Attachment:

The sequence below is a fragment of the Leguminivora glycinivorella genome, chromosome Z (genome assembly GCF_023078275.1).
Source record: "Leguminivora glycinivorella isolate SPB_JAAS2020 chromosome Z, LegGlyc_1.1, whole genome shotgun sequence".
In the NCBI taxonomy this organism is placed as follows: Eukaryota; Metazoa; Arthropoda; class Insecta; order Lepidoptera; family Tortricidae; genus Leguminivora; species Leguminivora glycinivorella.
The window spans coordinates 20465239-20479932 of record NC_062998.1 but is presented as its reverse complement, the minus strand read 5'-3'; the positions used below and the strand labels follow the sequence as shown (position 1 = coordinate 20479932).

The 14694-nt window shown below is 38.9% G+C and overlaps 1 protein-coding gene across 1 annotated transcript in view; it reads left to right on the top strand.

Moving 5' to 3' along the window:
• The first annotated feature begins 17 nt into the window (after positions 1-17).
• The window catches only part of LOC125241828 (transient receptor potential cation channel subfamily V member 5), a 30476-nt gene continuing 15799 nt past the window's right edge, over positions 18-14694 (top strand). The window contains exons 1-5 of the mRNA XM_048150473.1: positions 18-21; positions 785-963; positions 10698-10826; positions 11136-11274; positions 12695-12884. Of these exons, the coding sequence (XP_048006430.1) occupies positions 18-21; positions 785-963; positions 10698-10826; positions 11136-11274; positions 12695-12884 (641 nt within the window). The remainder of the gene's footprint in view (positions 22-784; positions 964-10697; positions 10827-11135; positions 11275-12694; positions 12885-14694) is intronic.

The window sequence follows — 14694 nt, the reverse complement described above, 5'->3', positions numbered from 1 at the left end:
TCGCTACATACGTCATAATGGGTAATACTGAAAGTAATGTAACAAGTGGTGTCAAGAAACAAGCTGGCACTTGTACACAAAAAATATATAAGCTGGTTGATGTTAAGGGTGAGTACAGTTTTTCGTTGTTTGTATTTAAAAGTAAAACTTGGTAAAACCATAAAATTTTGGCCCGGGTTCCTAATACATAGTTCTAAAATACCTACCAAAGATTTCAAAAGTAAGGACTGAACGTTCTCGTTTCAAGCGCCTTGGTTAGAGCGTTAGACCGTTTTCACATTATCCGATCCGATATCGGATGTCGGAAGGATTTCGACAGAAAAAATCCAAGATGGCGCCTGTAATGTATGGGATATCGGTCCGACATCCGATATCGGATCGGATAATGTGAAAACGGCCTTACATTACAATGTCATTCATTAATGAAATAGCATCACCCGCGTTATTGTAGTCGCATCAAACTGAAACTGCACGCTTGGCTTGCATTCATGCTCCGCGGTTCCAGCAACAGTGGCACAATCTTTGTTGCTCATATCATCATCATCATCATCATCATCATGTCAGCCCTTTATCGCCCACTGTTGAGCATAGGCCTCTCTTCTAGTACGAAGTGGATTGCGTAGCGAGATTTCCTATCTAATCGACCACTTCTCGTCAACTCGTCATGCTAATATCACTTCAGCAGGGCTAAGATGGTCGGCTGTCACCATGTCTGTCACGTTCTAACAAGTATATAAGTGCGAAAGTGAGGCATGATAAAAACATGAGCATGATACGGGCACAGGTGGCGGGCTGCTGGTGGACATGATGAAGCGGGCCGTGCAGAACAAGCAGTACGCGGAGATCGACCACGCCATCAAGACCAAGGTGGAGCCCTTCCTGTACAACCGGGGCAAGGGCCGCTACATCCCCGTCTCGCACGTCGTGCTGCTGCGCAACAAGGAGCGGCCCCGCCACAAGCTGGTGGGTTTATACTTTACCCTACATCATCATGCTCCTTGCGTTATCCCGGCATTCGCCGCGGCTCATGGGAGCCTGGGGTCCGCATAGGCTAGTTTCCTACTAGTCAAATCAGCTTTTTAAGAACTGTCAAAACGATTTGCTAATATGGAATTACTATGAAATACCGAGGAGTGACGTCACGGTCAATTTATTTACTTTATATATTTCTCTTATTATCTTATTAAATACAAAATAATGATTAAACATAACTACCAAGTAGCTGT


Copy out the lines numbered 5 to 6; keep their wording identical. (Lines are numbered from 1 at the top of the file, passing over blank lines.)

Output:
The 14694-nt window shown below is 38.9% G+C and overlaps 1 protein-coding gene across 1 annotated transcript in view; it reads left to right on the top strand.

Moving 5' to 3' along the window: